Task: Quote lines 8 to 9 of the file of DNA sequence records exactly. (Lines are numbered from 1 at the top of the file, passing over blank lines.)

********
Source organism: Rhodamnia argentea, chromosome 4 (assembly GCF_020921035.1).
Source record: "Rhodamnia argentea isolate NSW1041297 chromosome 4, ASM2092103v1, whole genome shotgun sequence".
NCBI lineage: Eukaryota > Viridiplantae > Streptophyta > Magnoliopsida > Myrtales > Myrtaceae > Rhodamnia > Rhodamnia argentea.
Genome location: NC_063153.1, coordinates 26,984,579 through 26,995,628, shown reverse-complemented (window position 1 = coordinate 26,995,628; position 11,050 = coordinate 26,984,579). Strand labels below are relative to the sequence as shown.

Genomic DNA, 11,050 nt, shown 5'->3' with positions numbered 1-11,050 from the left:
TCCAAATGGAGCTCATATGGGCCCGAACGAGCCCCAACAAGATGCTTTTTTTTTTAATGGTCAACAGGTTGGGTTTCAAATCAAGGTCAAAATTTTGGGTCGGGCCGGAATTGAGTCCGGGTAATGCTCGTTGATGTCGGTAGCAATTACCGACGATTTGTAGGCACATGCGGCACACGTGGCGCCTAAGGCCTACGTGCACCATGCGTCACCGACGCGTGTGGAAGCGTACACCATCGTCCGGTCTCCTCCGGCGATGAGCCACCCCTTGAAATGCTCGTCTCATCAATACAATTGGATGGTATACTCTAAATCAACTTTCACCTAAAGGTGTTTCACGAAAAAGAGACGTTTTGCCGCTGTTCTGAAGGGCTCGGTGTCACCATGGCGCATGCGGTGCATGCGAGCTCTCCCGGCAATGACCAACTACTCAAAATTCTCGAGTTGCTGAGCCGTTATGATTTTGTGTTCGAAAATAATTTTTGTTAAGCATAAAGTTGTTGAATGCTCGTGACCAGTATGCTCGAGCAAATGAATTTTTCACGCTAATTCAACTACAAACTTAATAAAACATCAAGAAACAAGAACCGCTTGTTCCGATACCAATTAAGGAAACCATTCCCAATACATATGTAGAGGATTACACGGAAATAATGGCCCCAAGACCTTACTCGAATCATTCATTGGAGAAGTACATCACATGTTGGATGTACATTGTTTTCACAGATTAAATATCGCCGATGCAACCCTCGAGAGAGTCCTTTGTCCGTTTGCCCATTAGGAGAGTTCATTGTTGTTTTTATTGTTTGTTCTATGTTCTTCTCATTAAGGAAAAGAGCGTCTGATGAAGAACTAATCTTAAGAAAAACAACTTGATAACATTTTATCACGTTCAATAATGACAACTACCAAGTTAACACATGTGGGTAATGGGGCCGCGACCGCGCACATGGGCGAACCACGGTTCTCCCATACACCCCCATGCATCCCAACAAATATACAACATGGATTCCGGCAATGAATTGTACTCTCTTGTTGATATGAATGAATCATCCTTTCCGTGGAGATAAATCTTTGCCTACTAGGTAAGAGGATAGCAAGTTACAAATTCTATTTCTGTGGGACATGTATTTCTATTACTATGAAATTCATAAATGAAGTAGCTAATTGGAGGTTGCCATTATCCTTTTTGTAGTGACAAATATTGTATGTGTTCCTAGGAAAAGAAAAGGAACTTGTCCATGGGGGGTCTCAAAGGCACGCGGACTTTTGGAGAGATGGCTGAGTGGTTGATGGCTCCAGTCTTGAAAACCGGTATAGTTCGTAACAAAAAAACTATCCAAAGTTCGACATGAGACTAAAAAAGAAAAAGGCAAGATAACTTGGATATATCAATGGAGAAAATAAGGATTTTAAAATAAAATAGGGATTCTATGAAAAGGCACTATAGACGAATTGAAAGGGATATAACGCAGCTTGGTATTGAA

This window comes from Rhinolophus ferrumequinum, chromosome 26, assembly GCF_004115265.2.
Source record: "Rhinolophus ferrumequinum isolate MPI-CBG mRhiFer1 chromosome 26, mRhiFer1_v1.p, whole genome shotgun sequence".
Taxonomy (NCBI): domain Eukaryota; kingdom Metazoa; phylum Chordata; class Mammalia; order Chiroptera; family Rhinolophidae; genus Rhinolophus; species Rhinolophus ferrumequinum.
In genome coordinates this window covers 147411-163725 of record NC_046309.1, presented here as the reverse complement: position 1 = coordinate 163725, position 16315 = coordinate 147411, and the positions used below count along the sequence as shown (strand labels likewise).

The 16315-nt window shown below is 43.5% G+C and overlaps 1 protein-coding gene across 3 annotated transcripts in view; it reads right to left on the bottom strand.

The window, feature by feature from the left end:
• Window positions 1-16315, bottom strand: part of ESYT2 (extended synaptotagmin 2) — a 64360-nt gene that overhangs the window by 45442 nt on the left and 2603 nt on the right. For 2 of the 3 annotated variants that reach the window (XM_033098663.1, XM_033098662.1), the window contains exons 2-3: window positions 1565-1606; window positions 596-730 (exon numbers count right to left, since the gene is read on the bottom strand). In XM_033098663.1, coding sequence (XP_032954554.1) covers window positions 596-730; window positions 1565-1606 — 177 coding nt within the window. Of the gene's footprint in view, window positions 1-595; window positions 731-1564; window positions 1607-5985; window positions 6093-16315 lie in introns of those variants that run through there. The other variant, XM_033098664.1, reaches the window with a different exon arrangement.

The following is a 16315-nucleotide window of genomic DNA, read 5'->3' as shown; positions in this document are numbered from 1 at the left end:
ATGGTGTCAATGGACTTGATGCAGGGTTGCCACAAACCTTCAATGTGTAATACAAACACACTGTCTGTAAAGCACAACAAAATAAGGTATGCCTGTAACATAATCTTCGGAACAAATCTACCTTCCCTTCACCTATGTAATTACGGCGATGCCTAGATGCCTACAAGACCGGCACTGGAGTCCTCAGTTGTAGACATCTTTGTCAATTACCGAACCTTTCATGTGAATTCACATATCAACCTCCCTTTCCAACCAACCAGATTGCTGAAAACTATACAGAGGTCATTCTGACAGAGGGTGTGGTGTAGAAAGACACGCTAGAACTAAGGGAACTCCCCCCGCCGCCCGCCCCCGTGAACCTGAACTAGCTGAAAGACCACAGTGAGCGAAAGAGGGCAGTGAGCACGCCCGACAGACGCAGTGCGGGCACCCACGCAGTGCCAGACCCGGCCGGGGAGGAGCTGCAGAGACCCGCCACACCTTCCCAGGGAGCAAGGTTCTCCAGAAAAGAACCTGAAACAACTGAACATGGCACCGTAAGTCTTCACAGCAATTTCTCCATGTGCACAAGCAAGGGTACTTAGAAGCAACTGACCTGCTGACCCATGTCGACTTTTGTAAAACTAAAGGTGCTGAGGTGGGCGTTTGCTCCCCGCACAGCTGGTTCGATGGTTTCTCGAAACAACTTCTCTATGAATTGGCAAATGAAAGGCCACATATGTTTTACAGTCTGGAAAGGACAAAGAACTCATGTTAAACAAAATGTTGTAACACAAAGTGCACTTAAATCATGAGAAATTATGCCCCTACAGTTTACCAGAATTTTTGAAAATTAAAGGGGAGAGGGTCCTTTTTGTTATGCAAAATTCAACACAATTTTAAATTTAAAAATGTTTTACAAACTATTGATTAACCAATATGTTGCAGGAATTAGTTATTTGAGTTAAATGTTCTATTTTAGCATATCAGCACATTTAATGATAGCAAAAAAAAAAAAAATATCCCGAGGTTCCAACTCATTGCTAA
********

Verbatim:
Source record: "Rhinolophus ferrumequinum isolate MPI-CBG mRhiFer1 chromosome 26, mRhiFer1_v1.p, whole genome shotgun sequence".
Taxonomy (NCBI): domain Eukaryota; kingdom Metazoa; phylum Chordata; class Mammalia; order Chiroptera; family Rhinolophidae; genus Rhinolophus; species Rhinolophus ferrumequinum.